Sure, we’d all love to sell big ticket wines and nothing but. Roughly the same amount of effort, but more gross profit. But not everyone can afford those wines, so having a way to appeal to “the other 99%” is an important part of your wine shop marketing. [level-members]
As a geek, this brings to mind the Alternative To website, which helps you find alternatives to pieces of software you may not have or don’t use enough to justify buying. You don’t need to create direct parallels in all cases, but if you can point out wines that are similar to their big price tag brothers, you can win the hearts those customers with more modest pockets.
You most definitely want to be careful to point out what the alternative lacks – nobody likes surprises. But if people go into an experience with their eyes wide open and their expectations properly calibrated, they are more likely to have a positive experience.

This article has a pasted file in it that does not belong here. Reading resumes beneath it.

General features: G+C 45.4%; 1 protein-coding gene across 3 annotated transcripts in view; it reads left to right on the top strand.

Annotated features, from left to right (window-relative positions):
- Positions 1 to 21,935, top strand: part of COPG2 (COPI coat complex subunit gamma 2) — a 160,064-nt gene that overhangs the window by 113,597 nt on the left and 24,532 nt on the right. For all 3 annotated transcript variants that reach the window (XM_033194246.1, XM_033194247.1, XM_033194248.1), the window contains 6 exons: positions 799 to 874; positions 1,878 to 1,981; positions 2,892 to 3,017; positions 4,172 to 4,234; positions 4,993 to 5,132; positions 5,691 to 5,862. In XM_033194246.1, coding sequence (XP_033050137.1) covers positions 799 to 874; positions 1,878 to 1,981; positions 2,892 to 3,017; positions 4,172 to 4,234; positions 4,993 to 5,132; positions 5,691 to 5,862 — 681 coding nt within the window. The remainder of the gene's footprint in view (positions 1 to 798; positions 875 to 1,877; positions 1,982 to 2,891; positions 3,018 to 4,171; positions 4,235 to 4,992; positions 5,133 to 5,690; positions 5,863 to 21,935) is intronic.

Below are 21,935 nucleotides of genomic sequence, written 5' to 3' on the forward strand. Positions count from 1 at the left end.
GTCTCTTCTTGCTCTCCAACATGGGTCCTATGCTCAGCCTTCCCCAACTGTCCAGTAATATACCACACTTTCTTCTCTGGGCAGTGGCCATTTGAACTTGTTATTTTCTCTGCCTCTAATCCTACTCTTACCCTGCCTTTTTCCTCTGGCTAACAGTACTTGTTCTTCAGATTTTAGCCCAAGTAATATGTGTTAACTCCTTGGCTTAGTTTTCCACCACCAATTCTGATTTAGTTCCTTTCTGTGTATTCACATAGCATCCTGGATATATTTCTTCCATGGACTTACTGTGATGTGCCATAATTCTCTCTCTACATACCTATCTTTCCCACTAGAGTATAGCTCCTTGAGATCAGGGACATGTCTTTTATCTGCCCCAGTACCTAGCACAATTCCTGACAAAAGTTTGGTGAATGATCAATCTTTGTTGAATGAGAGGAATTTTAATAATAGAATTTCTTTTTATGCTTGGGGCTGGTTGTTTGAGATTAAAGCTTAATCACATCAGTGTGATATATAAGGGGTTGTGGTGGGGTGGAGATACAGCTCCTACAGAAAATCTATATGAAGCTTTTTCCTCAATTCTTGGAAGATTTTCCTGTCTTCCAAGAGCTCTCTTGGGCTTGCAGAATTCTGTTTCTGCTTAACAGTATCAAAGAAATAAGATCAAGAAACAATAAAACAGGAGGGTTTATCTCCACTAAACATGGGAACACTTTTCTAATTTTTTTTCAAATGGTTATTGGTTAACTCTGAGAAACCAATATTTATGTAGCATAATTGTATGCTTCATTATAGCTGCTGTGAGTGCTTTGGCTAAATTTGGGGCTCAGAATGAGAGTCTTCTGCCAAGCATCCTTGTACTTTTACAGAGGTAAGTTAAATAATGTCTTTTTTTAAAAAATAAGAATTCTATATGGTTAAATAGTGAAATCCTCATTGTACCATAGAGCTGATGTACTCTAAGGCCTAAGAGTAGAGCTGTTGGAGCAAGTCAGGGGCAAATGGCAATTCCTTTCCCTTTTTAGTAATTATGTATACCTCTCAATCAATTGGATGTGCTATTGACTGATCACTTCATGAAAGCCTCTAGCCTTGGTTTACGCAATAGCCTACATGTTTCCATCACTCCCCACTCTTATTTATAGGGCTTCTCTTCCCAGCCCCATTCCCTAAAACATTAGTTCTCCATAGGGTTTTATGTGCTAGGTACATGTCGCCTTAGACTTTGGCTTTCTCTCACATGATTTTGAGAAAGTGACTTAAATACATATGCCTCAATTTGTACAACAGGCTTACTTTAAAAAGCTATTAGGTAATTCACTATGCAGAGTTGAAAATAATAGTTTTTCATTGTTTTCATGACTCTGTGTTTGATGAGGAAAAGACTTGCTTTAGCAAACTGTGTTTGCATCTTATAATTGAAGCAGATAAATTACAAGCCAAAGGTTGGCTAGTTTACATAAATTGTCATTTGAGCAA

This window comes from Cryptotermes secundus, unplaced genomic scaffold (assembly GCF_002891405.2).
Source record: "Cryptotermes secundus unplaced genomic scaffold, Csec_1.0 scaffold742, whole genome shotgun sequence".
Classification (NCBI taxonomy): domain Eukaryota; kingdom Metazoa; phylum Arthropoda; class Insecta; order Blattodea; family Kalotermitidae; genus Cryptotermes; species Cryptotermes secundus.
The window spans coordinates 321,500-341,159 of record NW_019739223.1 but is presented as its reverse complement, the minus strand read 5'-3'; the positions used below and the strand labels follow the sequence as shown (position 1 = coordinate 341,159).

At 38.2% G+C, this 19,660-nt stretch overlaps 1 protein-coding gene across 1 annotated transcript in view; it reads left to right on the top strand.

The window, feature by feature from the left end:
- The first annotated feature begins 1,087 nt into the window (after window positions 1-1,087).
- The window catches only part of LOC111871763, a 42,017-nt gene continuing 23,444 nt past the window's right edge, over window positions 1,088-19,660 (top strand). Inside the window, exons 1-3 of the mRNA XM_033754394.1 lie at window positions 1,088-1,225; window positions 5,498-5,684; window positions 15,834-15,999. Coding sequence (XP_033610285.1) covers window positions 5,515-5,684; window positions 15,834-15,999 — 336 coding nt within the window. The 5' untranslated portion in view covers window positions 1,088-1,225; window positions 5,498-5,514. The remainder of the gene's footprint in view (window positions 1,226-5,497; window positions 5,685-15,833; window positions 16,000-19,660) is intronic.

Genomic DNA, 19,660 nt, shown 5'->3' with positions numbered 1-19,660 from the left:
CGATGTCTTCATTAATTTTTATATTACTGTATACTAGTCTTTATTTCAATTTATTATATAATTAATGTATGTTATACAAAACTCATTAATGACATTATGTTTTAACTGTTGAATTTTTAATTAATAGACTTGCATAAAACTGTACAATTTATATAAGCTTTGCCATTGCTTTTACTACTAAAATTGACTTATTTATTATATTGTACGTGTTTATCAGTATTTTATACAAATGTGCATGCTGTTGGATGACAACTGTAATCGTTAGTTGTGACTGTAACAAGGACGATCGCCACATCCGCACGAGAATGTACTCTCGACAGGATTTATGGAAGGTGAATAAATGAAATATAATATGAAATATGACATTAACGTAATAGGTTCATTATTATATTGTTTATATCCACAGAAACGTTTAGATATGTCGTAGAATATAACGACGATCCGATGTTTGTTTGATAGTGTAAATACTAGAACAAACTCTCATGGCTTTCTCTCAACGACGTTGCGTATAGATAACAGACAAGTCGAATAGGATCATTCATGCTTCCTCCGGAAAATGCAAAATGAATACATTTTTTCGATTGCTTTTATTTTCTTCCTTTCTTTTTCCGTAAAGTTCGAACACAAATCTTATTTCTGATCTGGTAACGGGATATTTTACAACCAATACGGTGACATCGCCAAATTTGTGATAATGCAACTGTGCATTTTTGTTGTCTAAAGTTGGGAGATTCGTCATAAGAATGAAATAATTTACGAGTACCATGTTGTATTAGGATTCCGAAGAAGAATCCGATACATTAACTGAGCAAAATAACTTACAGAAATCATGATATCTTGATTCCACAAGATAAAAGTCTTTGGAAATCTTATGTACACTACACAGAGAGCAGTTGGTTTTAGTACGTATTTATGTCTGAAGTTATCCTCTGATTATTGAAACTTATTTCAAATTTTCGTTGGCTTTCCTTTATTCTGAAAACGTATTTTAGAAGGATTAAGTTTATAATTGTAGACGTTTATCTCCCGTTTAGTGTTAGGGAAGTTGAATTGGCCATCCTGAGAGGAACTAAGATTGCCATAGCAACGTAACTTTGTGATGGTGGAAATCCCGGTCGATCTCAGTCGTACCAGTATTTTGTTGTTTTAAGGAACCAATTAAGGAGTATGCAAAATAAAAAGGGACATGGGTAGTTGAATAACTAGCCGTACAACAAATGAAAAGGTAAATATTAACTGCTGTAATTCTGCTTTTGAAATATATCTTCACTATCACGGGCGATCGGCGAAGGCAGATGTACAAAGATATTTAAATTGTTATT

In fact, I think an argument could be made for stocking vertically by price. That is, stock 3 or 4 or 5 of each varietal or style ranging in price from sub-$12 all the way up to $don’t-ask.
Once again, the goal is to encourage your customers to explore more broadly and fine they love that they can comfortably afford for everyday drinking, or at least a few nights a week rather than only on special occasions.